"A VERY PECULIAR CHILD"
"A VERY PECULIAR CHILD"
On a beautiful day in May 1946 I was baptized at the Silesian Don Bosco church in Linz. My godfather later told me that I was sound asleep throughout the festivities which proves that I had already begun to develop healthy defense mechanisms. The other two memories relayed to me were that my father gave me a small silver Focker airplane on a chain as a baptismal present. Manfred von Richthofen, the great air ace of the first World war was my father's life long idol and the source of my first name. This proved somewhat prophetic as I would later spend about 40 years of my life flying everything others let me. I still shudder at the thought of flying a contraption like the one depicted but then I never pretended to be a heroic type.
The second thing that day was that the baptismal party got properly inebriated at the Klosterhof beer garden.
The church however became important in my young life. As soon as possible I was sent to their kindergarten which lasted until February 1953 when, not quite five years old, I was expelled, a fact that my grandfather gleefully remembered as a first even in our family!
Sister Veronica had sent for my grandparents to break the news to them. "He is a very peculiar child" said the sister, and queried by grandmamma elaborated that "nobody knew what to do with me"."He does not play with the other children, he sits in the garden with a book in his hand when he is not hiding under the altar or trying to dismantle the organ or taking a nap in the sacristy. You would probably do better to have a tutor at home for him...."
Grandfather, an atheist and Freemason was elated, my grandmother, a language professor, was happy to see that I was reading and my attempts at organ modification caused no end of amusement because I had already taken apart one large kitchen clock and put it back together. So, they proudly took the little criminal to the Café Traxlmeier for ice cream. A happy spring and summer followed. In the mornings I went with grandma to her school where I was allowed to sit in on the art classes of professor Dichtl where I watched students create veneer chess boards or carve a linden wood bowl. I was given paints and paper, a good set of brushes and very little other supervision. In the afternoons I went to work with grandfather where my main job was to keep pencils sharpened for all the draftsmen. I watched bridges being drawn and railroad buildings, learned about perspective and drawing with pen and ink. I even had my own slide rule albeit I had no idea what it did. But I carried it proudly in the breast pocket of my tiny draftsman's apron. In short - I had a wonderful time of it.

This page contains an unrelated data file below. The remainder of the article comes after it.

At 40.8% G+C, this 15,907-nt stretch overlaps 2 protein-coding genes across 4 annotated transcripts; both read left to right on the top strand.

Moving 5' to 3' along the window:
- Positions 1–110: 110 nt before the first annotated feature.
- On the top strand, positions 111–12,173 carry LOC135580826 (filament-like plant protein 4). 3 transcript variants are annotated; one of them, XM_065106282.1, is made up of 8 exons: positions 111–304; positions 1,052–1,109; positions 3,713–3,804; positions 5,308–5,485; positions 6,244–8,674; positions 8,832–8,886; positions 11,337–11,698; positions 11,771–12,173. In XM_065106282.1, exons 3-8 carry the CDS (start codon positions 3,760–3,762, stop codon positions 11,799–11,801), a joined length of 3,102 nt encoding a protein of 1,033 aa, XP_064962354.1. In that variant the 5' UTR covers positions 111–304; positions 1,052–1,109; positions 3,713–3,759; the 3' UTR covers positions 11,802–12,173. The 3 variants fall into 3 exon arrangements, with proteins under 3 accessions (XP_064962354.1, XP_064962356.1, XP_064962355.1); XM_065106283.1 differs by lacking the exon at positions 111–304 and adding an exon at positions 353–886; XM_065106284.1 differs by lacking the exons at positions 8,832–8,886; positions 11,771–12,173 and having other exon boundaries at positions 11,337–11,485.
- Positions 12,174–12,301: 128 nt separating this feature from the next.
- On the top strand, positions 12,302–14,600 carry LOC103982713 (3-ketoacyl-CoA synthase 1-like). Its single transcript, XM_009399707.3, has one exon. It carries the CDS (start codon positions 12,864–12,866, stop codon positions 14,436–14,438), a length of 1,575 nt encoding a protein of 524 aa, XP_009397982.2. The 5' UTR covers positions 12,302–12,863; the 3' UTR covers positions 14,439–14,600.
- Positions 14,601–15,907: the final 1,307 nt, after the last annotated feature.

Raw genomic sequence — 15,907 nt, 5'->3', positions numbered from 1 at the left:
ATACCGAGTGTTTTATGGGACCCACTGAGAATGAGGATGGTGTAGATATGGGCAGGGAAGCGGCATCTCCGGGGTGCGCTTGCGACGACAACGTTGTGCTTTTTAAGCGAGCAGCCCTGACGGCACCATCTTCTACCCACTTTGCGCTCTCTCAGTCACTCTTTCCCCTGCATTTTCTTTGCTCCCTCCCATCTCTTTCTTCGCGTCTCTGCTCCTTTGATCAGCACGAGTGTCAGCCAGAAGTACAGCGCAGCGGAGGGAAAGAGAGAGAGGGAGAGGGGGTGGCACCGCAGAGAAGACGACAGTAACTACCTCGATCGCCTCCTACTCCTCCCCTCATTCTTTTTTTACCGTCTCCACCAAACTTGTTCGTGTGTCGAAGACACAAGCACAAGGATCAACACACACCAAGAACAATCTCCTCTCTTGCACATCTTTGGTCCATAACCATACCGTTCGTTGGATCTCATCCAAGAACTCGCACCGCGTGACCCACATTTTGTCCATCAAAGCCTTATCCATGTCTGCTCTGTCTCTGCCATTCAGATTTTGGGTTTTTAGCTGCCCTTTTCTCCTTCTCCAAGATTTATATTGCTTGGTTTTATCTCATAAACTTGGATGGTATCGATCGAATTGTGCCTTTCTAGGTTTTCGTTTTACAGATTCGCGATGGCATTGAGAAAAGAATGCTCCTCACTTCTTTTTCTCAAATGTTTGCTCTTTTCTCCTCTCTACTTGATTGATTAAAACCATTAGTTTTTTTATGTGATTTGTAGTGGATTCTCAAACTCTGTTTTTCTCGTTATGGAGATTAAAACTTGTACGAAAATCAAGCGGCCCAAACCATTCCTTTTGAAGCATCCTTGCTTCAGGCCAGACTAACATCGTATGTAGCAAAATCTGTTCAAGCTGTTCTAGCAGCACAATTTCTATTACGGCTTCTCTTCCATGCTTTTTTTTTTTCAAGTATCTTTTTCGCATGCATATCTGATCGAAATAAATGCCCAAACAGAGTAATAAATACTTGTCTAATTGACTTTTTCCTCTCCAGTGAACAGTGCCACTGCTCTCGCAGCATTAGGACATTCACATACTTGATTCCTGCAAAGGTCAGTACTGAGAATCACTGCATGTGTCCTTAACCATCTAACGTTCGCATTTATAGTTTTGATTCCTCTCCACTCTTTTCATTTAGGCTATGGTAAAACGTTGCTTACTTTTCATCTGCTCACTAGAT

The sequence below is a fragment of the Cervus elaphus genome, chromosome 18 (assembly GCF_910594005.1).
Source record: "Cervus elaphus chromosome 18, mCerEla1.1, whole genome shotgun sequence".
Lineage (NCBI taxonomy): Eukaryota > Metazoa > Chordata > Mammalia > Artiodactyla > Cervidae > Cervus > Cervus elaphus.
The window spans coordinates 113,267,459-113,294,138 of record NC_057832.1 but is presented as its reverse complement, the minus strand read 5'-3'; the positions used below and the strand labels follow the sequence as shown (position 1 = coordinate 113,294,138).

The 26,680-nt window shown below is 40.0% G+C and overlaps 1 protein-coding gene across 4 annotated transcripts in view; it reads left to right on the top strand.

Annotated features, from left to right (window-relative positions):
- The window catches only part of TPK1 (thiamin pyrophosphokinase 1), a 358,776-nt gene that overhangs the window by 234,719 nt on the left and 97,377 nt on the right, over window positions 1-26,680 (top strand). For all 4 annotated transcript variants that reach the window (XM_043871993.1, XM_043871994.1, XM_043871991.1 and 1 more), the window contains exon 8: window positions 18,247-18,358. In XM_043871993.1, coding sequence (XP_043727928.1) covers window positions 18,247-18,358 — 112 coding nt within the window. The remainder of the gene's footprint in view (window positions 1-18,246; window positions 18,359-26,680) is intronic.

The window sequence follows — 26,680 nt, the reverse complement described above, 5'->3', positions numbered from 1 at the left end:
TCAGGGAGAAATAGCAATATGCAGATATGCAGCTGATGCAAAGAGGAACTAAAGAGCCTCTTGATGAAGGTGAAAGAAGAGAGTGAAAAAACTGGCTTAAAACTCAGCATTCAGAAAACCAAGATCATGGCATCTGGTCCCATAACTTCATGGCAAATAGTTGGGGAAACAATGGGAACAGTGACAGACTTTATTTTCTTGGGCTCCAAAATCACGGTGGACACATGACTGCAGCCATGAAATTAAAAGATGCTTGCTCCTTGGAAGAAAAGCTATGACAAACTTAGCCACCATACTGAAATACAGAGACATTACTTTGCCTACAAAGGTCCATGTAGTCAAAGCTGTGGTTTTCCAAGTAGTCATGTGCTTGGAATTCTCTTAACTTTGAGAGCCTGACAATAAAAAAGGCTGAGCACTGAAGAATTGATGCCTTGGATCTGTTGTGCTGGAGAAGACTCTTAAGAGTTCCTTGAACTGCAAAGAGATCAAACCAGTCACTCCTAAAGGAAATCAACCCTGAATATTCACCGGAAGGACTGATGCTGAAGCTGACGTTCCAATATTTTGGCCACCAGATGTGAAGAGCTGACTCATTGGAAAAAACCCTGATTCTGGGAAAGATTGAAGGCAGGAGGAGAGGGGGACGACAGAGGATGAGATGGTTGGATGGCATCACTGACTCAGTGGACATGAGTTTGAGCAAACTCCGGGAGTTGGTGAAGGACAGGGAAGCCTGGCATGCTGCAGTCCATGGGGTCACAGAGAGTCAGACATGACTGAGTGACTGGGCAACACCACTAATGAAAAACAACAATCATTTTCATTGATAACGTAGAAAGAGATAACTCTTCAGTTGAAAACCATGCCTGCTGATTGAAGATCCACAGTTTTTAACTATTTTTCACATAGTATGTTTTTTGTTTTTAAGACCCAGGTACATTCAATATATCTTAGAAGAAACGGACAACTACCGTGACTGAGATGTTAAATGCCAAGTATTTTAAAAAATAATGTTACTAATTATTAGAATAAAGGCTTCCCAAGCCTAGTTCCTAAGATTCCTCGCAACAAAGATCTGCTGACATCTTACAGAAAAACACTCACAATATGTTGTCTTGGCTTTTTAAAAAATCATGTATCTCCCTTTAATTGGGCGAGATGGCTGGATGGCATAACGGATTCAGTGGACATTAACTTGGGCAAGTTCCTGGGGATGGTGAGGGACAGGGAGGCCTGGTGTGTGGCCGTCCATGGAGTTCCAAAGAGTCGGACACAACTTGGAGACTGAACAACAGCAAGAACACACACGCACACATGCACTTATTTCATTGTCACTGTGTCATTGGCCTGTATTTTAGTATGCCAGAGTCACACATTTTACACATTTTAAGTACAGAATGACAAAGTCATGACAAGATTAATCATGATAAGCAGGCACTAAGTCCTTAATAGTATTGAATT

Life at home was uncomplicated. We had a Bohemian cook, the fearful Mrs Navratil, a groundskeeper and part time chauffeur and "keeper of the heat" The last was the most important function of Hans Hayder. The old home was heated by twelve elaborate enamel stoves with a veracious appetite for charcoal briquettes which rumbled into the basement weekly through external coal chutes. Coal delivery was still by horse drawn wagons as was the delivery of milk, groceries and copious amounts of Goesser Lager beer. Herr Hayder had another function as well. As a childhood friend of my grandfather's he was his factotum, occasional drinking buddy and all around best friend. There was one other member of the household, the formidable Miss Kovacz who was in charge of cleaning, laundry, hot water for bathing and the supervision of me. Assisted by a never ending gaggle of young girls, she reigned supreme. Even my grandfather trod lightly around her because she was apt to catch him sneaking furtively out of the back door wearing yesterday's shirt or unpolished shoes, grave infractions in Miss Kovacz very strict household. Thankfully, she and my grandmother were also good friends with the gift of gab and there were those blessed hours when the two ladies were ensconced in grandmother's study with glasses of plum brandy and sconces, unaware of what evil things Alois and Manfred were up to.